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video from the moment of impact. richard engel has that for us. >> reporter: new images tonight of the biggest nonnuclear bomb in the u.s. arsenal splashing down on an alleged isis strong hold. the blast from the 21,000 pound 30 foot long so-called mother of all bombs spread over a mile in a valley in eastern afghanistan. >> this was the right weapon against the right target. >> afghan officials say at least 36 isis fighters were killed by the blast. but cautioned exact tolls after so much destruction are difficult to know. some locals seem to welcome the strike against isis, but said it was terrifying for them. >> translator: my house was shaking after the blast described a witness. i saw a big flame, and everywhere was burning. so why was it launched? u.s. military officials say the goal was to collapse an isis tunnel complex and clear away a hidden network of
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boobytraps so u.s./afghan forces could destroy everything in their path. >> they now know they're not safe in their caves and tunnels. i think it had a pretty dramatic impact on their moral. >> reporter: last month, isis fighters disguised as doctors raided a hospital in kabul. some visitors climbing out windows to escape the slaughter. the u.s. military says its objective with this behemoth bomb is to rid afghanistan of isis this year. the longest war in u.s. history has proven bombs alone won't do that. there are more than 8,000 u.s. troops in afghanistan. the ground commander has asked for more. the national security adviser is heading over to make an assessment. it could be that the u.s. will be getting even more deeply involved in that war. lester? >> richard engel in london, thank you. a fugitive on the run has been captured after a massive manhunt launched following a manifesto sent to president
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trump threatening violence against the government. authorities say he was found with an arsenal. ron mott has details from wisconsin. >> reporter: the intense ten-day manhunt for joseph jakubowski came to an end this morning on a farm he raided last week. caught on a surveillance camera allegedly stealing 18 weapons. jeffrey gorn called in the tip last night. >> he had never said anything negative or anything that maybe would lead me to believe that he was going to do anything that would be bad. >> reporter: arrested without incident, officers uncovered four handguns, a long gun, boxes of ammunition, a helmet, vest, flammable liquids and a copy of the manifesto jakubowski mailed to the president. >> it was basically a tarp that he was living in. he looked dishelved. he appeared that he hadn't slept in some
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time. >> reporter: despite more than a dozen weapons still unaccounted for from the burglary -- his anti-government and anti-religious views had schools closing and one church shuttering its doors. at a local catholic church, music and relief were in the air for good friday services. >> going into one of the busiest days of the whole year, i was so worried for everyone out there who may be too afraid to come out to pray or worship. it's a big relief. >> reporter: jakubowski is expected to face multiple federal and state charges. he made a brief appearance in federal court today in madison, tonight he's expected to be housed here at the rock county jail and for the foreseeable future. lester? >> ron, thank you. there are harrowing new details tonight and new video involving a confrontation that forced the firing of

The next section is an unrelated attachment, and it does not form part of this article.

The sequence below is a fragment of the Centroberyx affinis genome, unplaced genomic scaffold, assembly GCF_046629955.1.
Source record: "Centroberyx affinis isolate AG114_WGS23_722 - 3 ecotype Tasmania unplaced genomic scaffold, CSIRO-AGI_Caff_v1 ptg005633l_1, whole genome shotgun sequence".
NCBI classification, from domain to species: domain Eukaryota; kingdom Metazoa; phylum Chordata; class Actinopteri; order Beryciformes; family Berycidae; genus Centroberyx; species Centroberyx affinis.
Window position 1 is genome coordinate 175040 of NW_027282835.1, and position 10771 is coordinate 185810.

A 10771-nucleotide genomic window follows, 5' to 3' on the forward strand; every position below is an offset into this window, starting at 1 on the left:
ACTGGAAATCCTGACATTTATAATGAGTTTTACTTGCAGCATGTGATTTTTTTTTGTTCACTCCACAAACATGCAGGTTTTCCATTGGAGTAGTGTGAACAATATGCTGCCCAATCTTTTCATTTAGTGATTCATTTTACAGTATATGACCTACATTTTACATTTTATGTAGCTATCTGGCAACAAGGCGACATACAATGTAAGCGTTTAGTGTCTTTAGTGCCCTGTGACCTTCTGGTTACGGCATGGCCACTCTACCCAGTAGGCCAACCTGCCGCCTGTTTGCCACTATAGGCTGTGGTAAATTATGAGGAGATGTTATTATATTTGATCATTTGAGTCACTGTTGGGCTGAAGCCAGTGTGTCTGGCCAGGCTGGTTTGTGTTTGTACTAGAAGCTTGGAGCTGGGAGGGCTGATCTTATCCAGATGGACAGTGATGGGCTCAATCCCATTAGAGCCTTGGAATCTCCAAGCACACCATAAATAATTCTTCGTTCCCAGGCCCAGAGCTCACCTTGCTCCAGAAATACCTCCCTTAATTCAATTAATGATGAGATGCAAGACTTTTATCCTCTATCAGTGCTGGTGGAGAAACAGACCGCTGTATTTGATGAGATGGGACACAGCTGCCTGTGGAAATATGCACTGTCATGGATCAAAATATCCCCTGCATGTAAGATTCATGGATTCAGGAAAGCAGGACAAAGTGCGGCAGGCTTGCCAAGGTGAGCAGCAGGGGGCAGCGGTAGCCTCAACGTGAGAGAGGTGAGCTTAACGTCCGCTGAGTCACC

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two georgia police officers seen punching and kicking an unarmed man during a traffic stop. that man is speaking out about what happened to gabe gutierrez. >> he had his hands up when a gwinnett county police sergeant clocked him during a traffic stop. another officer then kicked him after he was handcuffed. >> how scared were you? >> scared. on a scale of one to ten? say 20. >> reporter: in an exclusive interview, the 21-year-old college student says he had a previous run-in with another sergeant last year. he reached in his car to get his video camera, but he never got the chance. >> i thought he was going to at least grab one of my arms and put me in handcuffs. i didn't realize he was going to punch me in the face. >> reporter: the two police officers have been fired and could face criminal charges.
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butch ayers says mcdonald owned up to his actions once the first video from a bystander surfaced. the second police officer did not. >> he felt the force was justified. >> reporter: the initial police reports said hollands was tasered and handcuffed after he refused to get out of the car. but the document made no mention of punching and kicking. >> admitting something that occurred in an official report in my opinion is lying. >> reporter: hollands and his family are still in shock. >> when you see that happens to your own child, it breaks my heart. late today, 89 cases the officers were working on were dismissed including the charges against hollands. gabe gutierrez, lawrenceville, georgia. a murder trial of aaron hernandez. he was found not guilty in a 2012 drive
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by shooting in boston. he once played for the new england patriots is already serving a life sentence for a separate murder in 2013. unlimited doctor visits. the growing trend in flat fee medical care. one family is saving $500 a month. what a united competitor is now willing to offer you to avoid the kind of overbooking fiasco seen around the world.
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we're back now with an increasingly popular way families are finding to get primary health care where patients pay a flat rate to see their doctor for basic services. and as a result get more access to the doctor and more appointments that last longer. nbc's kristen shows us how it works in tonight's keeping you healthy report. >> reporter: when jenna nelson takes her sons to the doctor, she doesn't worry about feeling rushed. >> he takes as much time as he needs, 30, 45 minutes, if needed. >> reporter: a big reason she opted for something called direct primary care instead of traditional insurance. it's a membership of sorts. unlimited visits with dr. david cunningham for a monthly flat fee. she can text or call any time, which can be often with a